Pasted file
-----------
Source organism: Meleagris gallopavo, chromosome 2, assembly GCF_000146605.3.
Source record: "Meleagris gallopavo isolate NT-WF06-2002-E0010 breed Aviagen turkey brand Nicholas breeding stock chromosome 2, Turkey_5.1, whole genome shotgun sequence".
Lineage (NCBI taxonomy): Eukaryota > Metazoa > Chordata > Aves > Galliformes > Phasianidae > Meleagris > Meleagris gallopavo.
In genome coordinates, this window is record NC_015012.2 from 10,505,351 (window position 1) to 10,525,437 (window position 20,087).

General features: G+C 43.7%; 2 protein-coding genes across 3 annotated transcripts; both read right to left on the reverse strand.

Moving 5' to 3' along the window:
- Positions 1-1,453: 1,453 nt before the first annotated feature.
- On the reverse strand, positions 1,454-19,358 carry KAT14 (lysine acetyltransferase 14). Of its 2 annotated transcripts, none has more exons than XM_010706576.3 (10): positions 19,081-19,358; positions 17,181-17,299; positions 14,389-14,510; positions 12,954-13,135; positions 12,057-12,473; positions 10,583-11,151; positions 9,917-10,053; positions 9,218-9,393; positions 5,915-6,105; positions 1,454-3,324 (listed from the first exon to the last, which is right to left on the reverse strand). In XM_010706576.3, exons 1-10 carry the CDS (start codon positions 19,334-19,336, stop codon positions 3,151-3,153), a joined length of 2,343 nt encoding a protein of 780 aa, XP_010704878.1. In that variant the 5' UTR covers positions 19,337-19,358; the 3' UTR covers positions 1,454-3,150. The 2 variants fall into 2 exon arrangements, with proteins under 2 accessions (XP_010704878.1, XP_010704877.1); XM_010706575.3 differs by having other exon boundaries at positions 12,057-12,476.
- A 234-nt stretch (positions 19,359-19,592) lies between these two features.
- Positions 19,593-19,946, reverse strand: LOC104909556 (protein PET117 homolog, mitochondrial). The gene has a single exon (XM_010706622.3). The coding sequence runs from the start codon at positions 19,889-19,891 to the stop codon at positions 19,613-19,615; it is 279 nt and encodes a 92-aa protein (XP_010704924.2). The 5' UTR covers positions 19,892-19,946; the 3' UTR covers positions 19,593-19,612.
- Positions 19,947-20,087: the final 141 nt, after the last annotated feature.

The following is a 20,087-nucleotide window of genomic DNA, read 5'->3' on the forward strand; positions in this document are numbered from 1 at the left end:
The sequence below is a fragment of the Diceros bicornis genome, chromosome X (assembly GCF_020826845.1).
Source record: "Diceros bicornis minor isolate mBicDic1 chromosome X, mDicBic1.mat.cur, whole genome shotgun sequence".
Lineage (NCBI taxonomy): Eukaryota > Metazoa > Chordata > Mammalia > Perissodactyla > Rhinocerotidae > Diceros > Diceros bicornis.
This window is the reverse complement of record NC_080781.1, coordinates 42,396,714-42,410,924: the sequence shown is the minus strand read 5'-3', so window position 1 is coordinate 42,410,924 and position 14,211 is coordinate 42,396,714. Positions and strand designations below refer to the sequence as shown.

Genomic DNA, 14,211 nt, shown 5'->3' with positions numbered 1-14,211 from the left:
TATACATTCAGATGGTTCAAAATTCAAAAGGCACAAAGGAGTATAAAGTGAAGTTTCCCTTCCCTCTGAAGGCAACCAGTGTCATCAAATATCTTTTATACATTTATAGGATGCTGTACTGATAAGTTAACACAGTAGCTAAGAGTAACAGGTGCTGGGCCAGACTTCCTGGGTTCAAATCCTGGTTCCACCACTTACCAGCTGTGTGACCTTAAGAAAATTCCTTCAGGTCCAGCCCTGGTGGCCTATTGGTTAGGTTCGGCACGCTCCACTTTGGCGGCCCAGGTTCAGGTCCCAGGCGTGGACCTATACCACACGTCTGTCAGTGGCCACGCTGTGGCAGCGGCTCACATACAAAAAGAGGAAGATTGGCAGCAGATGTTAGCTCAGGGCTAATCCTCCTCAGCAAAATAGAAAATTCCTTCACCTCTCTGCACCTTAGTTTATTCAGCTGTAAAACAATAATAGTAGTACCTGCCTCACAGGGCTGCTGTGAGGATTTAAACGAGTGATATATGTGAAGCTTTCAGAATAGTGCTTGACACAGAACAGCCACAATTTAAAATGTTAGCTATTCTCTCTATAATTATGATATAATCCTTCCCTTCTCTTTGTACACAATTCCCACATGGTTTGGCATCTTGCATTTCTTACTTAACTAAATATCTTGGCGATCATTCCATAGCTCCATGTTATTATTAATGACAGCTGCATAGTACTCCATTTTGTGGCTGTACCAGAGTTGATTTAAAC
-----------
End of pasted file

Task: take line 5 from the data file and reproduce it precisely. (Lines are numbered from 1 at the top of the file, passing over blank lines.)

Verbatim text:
General features: G+C 43.7%; 2 protein-coding genes across 3 annotated transcripts; both read right to left on the reverse strand.